Phoning in sick is one of the purest
expressions of free-market principles.
“Supply and demand” is a free-market
cliché commonly spouted (but often misunderstood)
by corporate leaders. “Demand” is defined
in free-market theory as a demand made
by a free, rational individual who
is acting out of self-interest.
But many “demands” – eg the demand for
“status symbol” consumer goods – owe more
to saturation advertising and social conformity
than to rational, individual self-interest.
And what about the “demand” for jobs
in the labour market? When someone is
forced by financial necessity to take
a low-paid menial job, are they making
a free, rational, self-interested demand?
Are they saying: “As a free, rational
individual, I hereby express my demand
to work in a shit job for appalling wages”.
Obviously they are not.
In fact, most of our economic activities
dont appear to fit the free-market
definition of rational, free, individual,
self-interested demands. But there
is one demand in our work-obsessed society
that undoubtedly does appear rational,
individual and self-interested
– the demand for more leisure.
In order for “supply and demand” to function
properly, demands must be expressed
and registered in the marketplace.
Unfortunately, employees are usually too
afraid to express their demand for more
leisure. And if they do express this demand,
it tends to go unregistered (eg the boss
simply ignores it). Therefore, people
express and register their
demand for leisure in the only way open
to them: they phone in sick.
Phoning in sick is the responsible way
to participate in an economy which is
unable to register demand for leisure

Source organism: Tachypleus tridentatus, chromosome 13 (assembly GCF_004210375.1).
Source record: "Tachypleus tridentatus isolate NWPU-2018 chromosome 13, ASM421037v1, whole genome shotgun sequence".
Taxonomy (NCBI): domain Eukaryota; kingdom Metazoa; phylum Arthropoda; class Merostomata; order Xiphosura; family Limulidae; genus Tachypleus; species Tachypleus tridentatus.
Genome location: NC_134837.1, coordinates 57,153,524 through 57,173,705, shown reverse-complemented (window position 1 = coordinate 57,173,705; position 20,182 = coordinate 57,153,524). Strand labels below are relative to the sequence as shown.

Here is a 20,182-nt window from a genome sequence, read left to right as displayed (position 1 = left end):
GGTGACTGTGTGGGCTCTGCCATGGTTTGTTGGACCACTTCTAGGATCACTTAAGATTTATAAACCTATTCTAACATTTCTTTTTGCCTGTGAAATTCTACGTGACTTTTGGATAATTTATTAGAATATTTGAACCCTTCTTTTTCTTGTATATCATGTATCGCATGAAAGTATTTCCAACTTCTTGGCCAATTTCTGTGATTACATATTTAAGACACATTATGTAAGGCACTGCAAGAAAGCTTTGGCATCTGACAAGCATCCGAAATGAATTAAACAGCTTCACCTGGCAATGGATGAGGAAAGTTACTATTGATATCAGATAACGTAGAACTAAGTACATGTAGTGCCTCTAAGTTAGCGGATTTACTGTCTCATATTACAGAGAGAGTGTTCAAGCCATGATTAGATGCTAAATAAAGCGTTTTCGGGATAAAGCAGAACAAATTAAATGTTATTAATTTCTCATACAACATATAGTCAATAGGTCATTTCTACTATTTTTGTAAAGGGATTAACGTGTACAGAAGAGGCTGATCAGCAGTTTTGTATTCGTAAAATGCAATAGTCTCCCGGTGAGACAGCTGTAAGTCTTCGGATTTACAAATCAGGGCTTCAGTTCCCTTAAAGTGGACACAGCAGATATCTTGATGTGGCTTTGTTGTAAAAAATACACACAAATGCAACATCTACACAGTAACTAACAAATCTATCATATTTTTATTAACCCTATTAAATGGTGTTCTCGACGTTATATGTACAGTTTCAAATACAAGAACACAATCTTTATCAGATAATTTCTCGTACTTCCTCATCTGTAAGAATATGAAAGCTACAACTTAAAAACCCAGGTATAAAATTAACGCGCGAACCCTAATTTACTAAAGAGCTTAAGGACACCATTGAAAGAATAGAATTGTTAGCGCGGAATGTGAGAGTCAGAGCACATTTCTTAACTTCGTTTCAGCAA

in any other way. To describe it as “fraud”
is stretching legal definitions to absurdity,
for the following reasons:
i) A high proportion of employees
suffer from work-related anxiety or depression
– to a degree and frequency that would
be regarded as symptomatic of clinical
psychological disorder, even though it
might not be acknowledged as “genuine
sickness” by the employer (see Government
Report A, right).
ii) Studies have shown that working
long hours without sufficient breaks has
a seriously detrimental effect on health
– often before a person notices any outward
symptoms of illness (see Government
Report B, right).
If you won’t phone in sick because you
suffer from a guilty conscience about
“dishonesty”, we suggest the following:
Imagine, vividly, how you feel at work
on a typical Monday morning. That should
make you feel queasy. By dictionary definition,
“queasy” means ill. Therefore it’s your
duty to phone in sick. If you don’t
feel queasy at the thought of Monday morning,
then by definition you are mentally
ill – you might want to consider spending
a few years in a nursing home.
Or, to put it another way: prevention
is better than cure, so phone in sick
before you get ill.